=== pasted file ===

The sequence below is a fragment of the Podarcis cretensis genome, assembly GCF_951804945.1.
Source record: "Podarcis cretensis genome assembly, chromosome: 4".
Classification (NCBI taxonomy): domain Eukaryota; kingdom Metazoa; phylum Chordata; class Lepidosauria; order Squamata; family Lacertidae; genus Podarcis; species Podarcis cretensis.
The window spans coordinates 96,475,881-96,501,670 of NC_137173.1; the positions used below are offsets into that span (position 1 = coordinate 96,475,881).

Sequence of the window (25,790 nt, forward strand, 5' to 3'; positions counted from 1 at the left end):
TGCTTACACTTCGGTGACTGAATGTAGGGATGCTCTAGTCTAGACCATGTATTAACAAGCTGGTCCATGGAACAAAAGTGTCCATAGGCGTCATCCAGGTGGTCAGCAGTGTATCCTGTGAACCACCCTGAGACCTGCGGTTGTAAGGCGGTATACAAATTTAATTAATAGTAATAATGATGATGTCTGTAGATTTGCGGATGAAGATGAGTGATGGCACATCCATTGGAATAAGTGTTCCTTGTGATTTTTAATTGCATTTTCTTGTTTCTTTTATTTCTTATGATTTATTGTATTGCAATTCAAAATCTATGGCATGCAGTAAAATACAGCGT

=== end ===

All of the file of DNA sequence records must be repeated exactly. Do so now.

The sequence below is a fragment of the Podarcis cretensis genome, assembly GCF_951804945.1.
Source record: "Podarcis cretensis genome assembly, chromosome: 4".
Classification (NCBI taxonomy): domain Eukaryota; kingdom Metazoa; phylum Chordata; class Lepidosauria; order Squamata; family Lacertidae; genus Podarcis; species Podarcis cretensis.
The window spans coordinates 96,475,881-96,501,670 of NC_137173.1; the positions used below are offsets into that span (position 1 = coordinate 96,475,881).

Sequence of the window (25,790 nt, forward strand, 5' to 3'; positions counted from 1 at the left end):
TGCTTACACTTCGGTGACTGAATGTAGGGATGCTCTAGTCTAGACCATGTATTAACAAGCTGGTCCATGGAACAAAAGTGTCCATAGGCGTCATCCAGGTGGTCAGCAGTGTATCCTGTGAACCACCCTGAGACCTGCGGTTGTAAGGCGGTATACAAATTTAATTAATAGTAATAATGATGATGTCTGTAGATTTGCGGATGAAGATGAGTGATGGCACATCCATTGGAATAAGTGTTCCTTGTGATTTTTAATTGCATTTTCTTGTTTCTTTTATTTCTTATGATTTATTGTATTGCAATTCAAAATCTATGGCATGCAGTAAAATACAGCGT